“My start as development officer has no connection with the CAS appeal,” she said.
Warner quit his post as a FIFA vice-president as well as his post of president of the Caribbean Football Union (CFU) in June last year. During his tenure (1983 to 2011), Kanhai was CFU general secretary. In testimony before the Switzerland-based CAS, Kanhai said Warner was often referred to as “the boss”.
According to evidence before the CAS by CFU first vice-president Cheney Joseph said another CFU official Jason Sylvester told CFU officials who were presented with envelopes stuffed with cash on May 10, 2011, at the Hyatt that the money came from “the boss”.
“Another witness, Mr. Cheney, stated during the hearing that, when he was offered the gift, Mr Sylvester told him that the gift came from ‘the boss’, who at the time was Mr Warner.,” the panel noted. “During the hearing, Ms Kanhai confirmed that ‘the boss’ would generally be understood to refer to Mr Warner.”
The CAS said Kanhai could not account for why she changed her story on the eve of signing on to a new FIFA job.
“She was asked by the panel to explain why she had failed to mention to the CFU executive in her note of July 15, 2011, that Mr Bin Hammam was the source of the gifts, despite the fact that the Note was prepared shortly after the date in question, but had included that information in her second statement which was made much later in time,” the CAS said. “She was unable to give a satisfactory explanation, eventually stating: ‘I didn’t want to, I didn’t remember, I really don’t know, July 15th was quite a long time ago.’”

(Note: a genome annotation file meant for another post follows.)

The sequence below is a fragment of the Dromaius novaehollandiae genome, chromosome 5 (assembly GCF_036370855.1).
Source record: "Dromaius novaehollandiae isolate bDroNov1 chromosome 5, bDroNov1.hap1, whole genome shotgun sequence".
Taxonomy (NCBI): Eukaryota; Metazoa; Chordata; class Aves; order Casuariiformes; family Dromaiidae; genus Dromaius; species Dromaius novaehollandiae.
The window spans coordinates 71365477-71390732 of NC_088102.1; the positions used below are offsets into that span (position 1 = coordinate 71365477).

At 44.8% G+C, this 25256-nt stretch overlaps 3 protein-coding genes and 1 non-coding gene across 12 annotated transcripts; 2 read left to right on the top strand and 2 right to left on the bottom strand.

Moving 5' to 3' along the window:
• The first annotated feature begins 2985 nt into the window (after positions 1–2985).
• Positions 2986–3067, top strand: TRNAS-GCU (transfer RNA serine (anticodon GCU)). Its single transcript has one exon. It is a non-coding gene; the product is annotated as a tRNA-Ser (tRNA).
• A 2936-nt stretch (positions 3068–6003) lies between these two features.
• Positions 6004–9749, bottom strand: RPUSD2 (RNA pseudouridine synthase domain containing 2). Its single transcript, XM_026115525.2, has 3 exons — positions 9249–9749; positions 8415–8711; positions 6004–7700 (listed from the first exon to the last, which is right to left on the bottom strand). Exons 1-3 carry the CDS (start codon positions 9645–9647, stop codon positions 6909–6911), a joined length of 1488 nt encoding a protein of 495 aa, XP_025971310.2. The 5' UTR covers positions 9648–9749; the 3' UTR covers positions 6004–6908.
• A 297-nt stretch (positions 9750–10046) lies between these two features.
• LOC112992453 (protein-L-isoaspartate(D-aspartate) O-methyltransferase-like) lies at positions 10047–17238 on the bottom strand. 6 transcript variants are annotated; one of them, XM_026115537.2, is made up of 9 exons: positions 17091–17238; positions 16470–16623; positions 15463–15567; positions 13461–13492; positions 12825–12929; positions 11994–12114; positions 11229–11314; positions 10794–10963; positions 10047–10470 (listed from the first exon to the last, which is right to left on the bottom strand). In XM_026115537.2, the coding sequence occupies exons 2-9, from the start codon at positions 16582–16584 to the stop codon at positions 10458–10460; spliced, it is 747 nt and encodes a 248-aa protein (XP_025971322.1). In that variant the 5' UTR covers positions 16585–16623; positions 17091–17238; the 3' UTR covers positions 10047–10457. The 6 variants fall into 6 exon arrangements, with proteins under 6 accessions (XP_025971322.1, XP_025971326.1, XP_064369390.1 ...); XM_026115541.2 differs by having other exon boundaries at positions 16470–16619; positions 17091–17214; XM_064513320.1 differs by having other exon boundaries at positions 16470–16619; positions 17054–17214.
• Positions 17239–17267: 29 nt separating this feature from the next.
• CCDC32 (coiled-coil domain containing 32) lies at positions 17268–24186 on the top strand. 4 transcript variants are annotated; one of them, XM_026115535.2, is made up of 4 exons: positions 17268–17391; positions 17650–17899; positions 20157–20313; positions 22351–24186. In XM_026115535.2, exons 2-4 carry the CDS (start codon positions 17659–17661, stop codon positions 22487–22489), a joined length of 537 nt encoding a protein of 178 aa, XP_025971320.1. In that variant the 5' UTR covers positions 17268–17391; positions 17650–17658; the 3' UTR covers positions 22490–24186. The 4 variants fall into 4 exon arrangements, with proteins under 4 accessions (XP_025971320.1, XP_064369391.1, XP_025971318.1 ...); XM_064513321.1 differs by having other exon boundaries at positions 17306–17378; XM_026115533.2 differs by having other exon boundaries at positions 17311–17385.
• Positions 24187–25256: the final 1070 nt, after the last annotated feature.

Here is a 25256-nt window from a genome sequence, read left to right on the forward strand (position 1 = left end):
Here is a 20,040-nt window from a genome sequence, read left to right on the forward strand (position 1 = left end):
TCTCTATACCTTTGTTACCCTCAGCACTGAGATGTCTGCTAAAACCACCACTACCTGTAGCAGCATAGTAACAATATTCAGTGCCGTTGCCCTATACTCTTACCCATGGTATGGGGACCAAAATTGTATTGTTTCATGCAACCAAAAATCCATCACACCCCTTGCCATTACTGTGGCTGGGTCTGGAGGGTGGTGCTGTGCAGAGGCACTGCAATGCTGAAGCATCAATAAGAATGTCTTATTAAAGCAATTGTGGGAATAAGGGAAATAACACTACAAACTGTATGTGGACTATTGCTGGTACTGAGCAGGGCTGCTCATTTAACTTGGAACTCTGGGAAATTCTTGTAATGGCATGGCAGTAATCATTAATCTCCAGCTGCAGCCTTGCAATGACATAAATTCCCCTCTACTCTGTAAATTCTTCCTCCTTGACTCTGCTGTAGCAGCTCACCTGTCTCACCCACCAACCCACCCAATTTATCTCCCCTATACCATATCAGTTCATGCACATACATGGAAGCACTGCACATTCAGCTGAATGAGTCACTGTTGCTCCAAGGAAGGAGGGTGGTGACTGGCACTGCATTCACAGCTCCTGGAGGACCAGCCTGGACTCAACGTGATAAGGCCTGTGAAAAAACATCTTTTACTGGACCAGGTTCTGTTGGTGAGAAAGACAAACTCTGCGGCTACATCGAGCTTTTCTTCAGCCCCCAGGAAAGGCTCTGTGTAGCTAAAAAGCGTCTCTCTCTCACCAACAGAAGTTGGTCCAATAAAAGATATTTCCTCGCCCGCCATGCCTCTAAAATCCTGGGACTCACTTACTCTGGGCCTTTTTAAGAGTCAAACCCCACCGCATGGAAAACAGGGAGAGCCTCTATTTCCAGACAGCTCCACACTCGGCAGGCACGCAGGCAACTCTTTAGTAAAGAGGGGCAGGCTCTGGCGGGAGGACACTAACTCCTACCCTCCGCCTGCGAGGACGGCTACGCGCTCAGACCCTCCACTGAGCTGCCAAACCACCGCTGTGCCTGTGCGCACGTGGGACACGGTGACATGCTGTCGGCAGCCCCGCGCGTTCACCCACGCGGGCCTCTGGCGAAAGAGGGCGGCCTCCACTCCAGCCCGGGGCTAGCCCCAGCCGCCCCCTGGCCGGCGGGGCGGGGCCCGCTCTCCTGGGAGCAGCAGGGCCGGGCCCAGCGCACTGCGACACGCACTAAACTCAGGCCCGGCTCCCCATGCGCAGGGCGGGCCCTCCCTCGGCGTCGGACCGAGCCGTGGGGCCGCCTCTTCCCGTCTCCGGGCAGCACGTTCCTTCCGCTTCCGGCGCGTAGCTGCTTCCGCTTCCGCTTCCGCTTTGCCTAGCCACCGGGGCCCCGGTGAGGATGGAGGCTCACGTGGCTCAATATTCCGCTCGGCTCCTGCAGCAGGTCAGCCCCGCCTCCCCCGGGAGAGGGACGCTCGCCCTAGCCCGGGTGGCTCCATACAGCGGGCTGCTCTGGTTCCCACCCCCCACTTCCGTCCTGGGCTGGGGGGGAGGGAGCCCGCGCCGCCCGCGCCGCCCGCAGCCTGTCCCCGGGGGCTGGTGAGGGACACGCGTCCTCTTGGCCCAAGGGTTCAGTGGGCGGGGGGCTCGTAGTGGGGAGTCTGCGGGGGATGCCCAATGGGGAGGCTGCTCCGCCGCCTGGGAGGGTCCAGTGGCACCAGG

According to the ruling, Kanhai admitted before the CAS that there was a change in her statements. “When she was then asked ‘So what changed between July and February to cause you to take a different view?’, she replied ‘Nothing changed.’ When pushed, she did then say: ‘I accept that there is a change, yes, because there is obviously a change.’”
On balance, the panel rejected Kanhai’s claim that Warner told her the money came from Bin Hammam.
“Having regard to the totality of the record before it, the panel concludes to its comfortable satisfaction that the evidence shows that Mr. Warner did not tell anyone that the money had come from Mr. Bin Hammam before he addressed delegates on the morning of May 11,” it found. “The evidence indicates that until that time his statements indicated that the gifts were from the CFU.”
Warner’s evidence, too, was thrown out by the CAS because he gave contradictory evidence. The court found that he was an “unreliable witness” with a “detached relationship with the truth”. As the bulk of the case against Bin Hammam rested on statements from Warner, the court said it could not uphold the FIFA ban against Bin Hammam.
At the same time, the panel noted that FIFA dropped charges against Warner in circumstances where it was not necessary to do so, just months before Warner provided FIFA with evidence against Bin Hammam. The CAS noted that while it was likely Bin Hammam and Warner were in collaboration, the possibility that Bin Hammam did not know about Warner’s cash gifts could not be excluded.